Publication Date



Open access

Embargo Period


Degree Type

Doctoral Essay

Degree Name

Doctor of Musical Arts (DMA)


Studio Music and Jazz (Music)

Date of Defense


First Committee Member

Brian Lynch

Second Committee Member

Timothy Conner

Third Committee Member

John Daversa

Fourth Committee Member

Brian E. Russell


Three out of four musicians may experience musculoskeletal pain that interferes with their ability to perform optimally. Within that group, the modern trumpet player must uniquely contend with high compressive forces on the muscles of the torso, which temporarily raise ocular and blood pressures. Also, the compressive forces temporarily affect heart function, and require the trumpet player to counteract negative external forces on the head and neck where the trumpet connects with the embouchure. When the rigors of performing music are combined with poor technique, poor posture, and general misuse of body mechanics, the chronic pain and injury to the body may be the result. Body misalignment can reduce the space that is needed for the joints to work smoothly, and may result in pain and inflammation in the body. When good posture is regained and postural behaviors are improved, the musculoskeletal system can operate freely, and pain may be reduced or eliminated. Somatic methods of alignment and movement behavior may provide a variety of nonsurgical solutions. This essay attempts to match documented complaints with sources that identify a set of postural corrective movements, which the author has personally applied, to address and correct pain and postural misuse. The twenty-one step alignment routine may benefit all musicians, and allow music educators to address performance efficiency problems not associated with improper technique.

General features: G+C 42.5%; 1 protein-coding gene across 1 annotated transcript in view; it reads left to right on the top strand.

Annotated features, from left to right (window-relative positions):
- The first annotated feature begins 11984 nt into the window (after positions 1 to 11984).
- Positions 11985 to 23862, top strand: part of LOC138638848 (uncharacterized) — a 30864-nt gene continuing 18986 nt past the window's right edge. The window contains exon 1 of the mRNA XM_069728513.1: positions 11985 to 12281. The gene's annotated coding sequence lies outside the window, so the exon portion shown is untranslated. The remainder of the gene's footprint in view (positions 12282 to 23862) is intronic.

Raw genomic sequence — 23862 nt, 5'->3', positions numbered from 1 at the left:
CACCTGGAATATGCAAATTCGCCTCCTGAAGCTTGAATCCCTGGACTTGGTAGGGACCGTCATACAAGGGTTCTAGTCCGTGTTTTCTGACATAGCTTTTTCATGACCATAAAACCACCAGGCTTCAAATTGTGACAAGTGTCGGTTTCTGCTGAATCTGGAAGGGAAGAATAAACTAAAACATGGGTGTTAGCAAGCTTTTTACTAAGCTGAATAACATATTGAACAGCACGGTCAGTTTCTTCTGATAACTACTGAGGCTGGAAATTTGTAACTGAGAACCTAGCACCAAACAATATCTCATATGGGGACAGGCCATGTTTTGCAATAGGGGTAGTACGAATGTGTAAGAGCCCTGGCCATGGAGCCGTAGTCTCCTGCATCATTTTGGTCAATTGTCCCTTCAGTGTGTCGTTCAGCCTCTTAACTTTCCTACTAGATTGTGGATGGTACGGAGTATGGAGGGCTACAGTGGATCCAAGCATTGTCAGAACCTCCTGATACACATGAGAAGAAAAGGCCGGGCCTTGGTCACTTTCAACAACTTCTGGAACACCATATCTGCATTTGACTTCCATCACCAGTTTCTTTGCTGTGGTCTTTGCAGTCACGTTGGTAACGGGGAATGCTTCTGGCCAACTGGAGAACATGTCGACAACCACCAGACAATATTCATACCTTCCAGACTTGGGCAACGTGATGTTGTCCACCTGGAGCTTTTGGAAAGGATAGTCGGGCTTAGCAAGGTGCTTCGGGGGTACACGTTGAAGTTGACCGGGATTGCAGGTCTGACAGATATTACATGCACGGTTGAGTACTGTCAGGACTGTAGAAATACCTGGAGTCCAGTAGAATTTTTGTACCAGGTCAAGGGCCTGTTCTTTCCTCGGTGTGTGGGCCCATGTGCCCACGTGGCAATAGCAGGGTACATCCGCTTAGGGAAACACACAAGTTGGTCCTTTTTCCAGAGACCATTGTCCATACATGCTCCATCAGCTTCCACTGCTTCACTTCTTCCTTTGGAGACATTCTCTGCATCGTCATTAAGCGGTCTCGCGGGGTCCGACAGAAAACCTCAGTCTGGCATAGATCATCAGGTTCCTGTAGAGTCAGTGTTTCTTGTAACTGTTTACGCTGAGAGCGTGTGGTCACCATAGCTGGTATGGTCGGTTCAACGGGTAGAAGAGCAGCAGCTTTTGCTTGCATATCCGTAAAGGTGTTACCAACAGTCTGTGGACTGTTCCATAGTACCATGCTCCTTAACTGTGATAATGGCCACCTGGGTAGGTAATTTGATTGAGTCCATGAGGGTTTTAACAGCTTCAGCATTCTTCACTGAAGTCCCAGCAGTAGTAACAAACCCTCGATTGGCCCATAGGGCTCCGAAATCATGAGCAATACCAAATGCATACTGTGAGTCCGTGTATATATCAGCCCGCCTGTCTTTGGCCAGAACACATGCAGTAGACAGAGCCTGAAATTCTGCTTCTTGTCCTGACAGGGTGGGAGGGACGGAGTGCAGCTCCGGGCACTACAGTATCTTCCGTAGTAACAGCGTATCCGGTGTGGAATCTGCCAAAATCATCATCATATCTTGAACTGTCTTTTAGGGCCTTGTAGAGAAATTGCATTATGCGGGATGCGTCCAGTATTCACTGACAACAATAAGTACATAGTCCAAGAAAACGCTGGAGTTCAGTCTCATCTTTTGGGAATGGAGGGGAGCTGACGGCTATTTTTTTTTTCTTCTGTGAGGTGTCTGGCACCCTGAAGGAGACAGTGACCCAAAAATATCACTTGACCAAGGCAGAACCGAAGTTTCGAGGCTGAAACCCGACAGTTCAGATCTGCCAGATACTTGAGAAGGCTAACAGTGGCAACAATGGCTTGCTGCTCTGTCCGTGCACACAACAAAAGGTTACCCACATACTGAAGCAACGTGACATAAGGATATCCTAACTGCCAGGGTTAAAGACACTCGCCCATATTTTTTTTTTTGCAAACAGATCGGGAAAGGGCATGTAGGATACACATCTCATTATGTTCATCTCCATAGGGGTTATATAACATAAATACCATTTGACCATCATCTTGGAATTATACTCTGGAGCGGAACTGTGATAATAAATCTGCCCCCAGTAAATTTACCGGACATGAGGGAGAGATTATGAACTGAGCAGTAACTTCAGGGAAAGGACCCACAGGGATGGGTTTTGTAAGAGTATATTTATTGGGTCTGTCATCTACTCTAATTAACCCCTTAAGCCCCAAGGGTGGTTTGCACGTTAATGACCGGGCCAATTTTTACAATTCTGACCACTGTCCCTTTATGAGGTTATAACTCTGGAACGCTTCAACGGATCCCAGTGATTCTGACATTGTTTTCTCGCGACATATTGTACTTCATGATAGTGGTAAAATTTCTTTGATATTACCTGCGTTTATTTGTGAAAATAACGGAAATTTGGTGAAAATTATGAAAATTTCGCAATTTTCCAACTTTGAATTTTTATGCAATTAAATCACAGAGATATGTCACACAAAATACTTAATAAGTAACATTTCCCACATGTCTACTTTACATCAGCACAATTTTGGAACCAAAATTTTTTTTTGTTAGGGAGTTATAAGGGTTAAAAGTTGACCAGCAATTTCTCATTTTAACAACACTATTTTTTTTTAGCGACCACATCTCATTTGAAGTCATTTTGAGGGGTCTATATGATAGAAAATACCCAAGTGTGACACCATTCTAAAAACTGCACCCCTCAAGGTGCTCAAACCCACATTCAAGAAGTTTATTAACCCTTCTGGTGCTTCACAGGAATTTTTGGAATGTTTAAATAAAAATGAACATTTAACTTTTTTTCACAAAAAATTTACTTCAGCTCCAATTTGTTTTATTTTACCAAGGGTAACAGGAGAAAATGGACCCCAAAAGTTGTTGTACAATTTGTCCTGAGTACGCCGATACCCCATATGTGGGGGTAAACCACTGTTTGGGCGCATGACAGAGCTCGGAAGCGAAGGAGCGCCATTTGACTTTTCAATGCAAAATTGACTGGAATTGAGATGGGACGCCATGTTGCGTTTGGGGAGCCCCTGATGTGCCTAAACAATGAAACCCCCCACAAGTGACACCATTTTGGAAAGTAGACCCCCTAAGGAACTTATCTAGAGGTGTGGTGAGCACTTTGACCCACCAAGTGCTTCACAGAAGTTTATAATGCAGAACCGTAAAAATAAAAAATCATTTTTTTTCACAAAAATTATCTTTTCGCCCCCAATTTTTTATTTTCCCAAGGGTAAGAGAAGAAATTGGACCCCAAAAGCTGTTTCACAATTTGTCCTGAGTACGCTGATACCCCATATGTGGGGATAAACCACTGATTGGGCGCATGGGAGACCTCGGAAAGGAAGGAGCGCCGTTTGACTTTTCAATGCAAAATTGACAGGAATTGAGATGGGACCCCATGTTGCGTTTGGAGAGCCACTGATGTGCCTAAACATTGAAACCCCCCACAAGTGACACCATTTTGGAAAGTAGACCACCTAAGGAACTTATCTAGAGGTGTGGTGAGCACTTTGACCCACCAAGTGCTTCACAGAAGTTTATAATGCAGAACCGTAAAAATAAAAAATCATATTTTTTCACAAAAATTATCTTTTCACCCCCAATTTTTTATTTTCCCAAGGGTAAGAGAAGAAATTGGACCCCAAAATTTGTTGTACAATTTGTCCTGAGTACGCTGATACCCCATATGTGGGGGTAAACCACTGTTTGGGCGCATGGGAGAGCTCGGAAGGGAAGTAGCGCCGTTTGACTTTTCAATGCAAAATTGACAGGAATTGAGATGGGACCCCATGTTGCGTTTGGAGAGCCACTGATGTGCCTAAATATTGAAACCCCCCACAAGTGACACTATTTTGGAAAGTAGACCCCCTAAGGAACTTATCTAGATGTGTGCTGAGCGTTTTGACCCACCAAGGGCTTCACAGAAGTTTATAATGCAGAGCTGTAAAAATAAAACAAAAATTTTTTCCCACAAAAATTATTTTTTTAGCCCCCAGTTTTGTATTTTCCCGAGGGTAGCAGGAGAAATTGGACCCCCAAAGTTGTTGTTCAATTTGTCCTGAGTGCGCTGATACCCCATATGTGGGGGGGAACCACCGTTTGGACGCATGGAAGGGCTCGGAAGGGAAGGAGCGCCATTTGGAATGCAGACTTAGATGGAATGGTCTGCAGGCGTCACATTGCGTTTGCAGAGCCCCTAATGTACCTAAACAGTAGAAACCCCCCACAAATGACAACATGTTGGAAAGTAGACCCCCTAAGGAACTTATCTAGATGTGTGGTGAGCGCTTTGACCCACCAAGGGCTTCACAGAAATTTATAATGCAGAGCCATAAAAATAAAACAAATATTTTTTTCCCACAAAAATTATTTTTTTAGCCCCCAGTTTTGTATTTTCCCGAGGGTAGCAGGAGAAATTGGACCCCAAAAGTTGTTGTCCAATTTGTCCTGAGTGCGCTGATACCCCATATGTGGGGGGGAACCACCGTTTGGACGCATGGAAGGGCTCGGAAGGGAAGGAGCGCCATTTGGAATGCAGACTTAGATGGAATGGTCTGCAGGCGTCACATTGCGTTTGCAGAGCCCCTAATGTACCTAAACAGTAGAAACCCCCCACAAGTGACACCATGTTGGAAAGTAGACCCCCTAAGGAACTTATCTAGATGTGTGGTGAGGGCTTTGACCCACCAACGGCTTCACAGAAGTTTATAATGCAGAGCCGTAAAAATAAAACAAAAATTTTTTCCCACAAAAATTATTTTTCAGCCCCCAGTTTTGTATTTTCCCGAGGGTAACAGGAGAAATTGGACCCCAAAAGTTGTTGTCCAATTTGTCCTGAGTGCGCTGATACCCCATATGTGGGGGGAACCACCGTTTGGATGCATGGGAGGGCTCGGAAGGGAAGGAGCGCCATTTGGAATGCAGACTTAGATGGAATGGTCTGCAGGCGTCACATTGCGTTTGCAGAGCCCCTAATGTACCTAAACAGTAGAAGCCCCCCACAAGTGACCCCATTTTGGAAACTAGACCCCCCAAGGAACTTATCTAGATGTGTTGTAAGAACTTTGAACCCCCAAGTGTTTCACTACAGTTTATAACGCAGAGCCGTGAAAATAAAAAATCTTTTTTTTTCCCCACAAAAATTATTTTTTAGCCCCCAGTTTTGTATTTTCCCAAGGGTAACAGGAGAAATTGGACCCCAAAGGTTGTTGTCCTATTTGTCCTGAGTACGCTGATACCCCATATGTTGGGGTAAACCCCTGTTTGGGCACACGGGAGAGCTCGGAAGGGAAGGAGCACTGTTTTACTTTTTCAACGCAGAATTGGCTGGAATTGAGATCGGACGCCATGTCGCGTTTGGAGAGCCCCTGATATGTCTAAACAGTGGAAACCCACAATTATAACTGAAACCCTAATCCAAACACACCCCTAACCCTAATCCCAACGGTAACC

Trumpet; Alignment; Posture; Pain; Alexander Technique; Egoscue